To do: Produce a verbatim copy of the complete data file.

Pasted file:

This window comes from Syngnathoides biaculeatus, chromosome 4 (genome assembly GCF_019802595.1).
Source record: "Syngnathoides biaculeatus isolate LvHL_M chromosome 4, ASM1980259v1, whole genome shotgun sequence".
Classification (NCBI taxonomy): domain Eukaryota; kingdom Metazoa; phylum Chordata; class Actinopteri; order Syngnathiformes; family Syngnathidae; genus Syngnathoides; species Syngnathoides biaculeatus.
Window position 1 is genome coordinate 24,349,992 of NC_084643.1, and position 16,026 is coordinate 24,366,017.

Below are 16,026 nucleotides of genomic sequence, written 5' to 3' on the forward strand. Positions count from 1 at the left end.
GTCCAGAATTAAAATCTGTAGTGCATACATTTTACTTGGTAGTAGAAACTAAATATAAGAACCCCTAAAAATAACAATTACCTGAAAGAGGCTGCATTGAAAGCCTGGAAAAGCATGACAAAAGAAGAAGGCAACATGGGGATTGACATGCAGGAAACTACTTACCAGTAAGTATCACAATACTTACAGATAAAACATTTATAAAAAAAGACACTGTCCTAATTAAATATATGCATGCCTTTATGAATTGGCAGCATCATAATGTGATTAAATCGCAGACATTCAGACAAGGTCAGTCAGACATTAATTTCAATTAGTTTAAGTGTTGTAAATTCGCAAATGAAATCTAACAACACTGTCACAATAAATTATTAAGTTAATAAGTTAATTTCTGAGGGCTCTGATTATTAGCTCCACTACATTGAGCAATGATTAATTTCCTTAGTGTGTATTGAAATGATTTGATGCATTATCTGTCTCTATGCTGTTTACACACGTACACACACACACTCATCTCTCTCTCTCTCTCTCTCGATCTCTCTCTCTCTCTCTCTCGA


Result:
This window comes from Syngnathoides biaculeatus, chromosome 4 (genome assembly GCF_019802595.1).
Source record: "Syngnathoides biaculeatus isolate LvHL_M chromosome 4, ASM1980259v1, whole genome shotgun sequence".
Classification (NCBI taxonomy): domain Eukaryota; kingdom Metazoa; phylum Chordata; class Actinopteri; order Syngnathiformes; family Syngnathidae; genus Syngnathoides; species Syngnathoides biaculeatus.
Window position 1 is genome coordinate 24,349,992 of NC_084643.1, and position 16,026 is coordinate 24,366,017.

Below are 16,026 nucleotides of genomic sequence, written 5' to 3' on the forward strand. Positions count from 1 at the left end.
GTCCAGAATTAAAATCTGTAGTGCATACATTTTACTTGGTAGTAGAAACTAAATATAAGAACCCCTAAAAATAACAATTACCTGAAAGAGGCTGCATTGAAAGCCTGGAAAAGCATGACAAAAGAAGAAGGCAACATGGGGATTGACATGCAGGAAACTACTTACCAGTAAGTATCACAATACTTACAGATAAAACATTTATAAAAAAAGACACTGTCCTAATTAAATATATGCATGCCTTTATGAATTGGCAGCATCATAATGTGATTAAATCGCAGACATTCAGACAAGGTCAGTCAGACATTAATTTCAATTAGTTTAAGTGTTGTAAATTCGCAAATGAAATCTAACAACACTGTCACAATAAATTATTAAGTTAATAAGTTAATTTCTGAGGGCTCTGATTATTAGCTCCACTACATTGAGCAATGATTAATTTCCTTAGTGTGTATTGAAATGATTTGATGCATTATCTGTCTCTATGCTGTTTACACACGTACACACACACACTCATCTCTCTCTCTCTCTCTCTCGATCTCTCTCTCTCTCTCTCTCGA